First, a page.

Monday, 17 September 2012

The Curious Incident of the Dog in the Nighttime


    
What is it like to see into the mind of 15 year old autistic Christopher John Francis Boone? Growing up in the small town of Swindon, England, Christopher despises the colour yellow, is very good at math, and knows every prime number up to 7,057. Christopher goes for walk on a day like any other when he comes across the slain body of Wellington, his neighbors’ dog. In searching for an answer to Wellingtons murder Christopher unravels even more questions about his own life. As he delves into the matter more deeply, what he discovers will change his life and how he sees the world around him.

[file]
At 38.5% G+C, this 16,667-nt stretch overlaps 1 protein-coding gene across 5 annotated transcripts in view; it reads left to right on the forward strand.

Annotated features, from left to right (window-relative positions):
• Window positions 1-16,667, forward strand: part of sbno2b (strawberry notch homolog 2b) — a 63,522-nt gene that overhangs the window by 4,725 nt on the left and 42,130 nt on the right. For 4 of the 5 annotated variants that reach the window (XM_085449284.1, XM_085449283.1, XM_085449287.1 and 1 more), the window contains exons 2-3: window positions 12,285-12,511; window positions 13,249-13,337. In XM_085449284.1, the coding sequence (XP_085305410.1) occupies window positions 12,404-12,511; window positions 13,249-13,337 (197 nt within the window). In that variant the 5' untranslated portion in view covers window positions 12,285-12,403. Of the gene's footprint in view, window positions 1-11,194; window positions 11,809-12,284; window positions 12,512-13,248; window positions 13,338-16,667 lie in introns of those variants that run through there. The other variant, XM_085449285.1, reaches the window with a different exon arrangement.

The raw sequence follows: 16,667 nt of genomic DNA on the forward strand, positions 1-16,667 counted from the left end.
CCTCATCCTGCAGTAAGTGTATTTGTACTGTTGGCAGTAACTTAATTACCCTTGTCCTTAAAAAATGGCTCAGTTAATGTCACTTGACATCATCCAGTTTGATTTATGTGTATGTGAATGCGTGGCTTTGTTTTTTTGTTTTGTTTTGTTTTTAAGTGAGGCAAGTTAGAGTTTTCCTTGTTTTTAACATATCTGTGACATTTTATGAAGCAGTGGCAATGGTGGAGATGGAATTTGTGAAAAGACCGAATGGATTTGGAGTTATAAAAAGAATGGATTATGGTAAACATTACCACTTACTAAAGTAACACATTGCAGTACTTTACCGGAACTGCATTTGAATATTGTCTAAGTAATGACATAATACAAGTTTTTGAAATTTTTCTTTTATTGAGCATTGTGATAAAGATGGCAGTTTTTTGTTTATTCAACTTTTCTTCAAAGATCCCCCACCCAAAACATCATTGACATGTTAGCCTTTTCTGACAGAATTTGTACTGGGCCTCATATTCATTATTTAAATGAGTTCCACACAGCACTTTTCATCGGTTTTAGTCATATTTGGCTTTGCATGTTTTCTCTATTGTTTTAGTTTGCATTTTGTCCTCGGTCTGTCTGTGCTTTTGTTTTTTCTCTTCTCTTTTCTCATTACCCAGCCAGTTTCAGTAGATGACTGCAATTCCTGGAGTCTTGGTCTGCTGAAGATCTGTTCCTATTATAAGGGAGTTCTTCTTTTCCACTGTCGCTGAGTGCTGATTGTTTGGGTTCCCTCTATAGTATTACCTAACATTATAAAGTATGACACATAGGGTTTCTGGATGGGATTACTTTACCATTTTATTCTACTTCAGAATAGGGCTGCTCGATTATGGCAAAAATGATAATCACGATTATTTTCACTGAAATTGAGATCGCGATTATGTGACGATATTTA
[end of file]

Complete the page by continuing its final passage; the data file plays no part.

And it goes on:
The Curious Incident of the Dog in the Nighttime explores the theme of the subjective facets of truth and human behavior. Throughout the novel, Christopher struggles with understanding human emotions. In the beginning of the book, Christopher explains how he understands the basics of human emotion (happy, sad and angry). He has no comprehension of how to read facial expressions or how to read a person, which comes as a benefit as well as a hindrance to his investigation. There are many dimensions to the simple truth Christopher yearns to find, showing him that what people believe is literal or true is a subjective viewpoint that he has to overcome. Sometimes we mold the truth to be different than what it really is based on our own personal experiences and emotional perspectives, and Christopher learns that the hard way. The Curious Incident of the Dog in the Nighttime is a heart-wrenching, thoughtful and genuine story that readers would appreciate if they want to gain a greater understanding for perspective.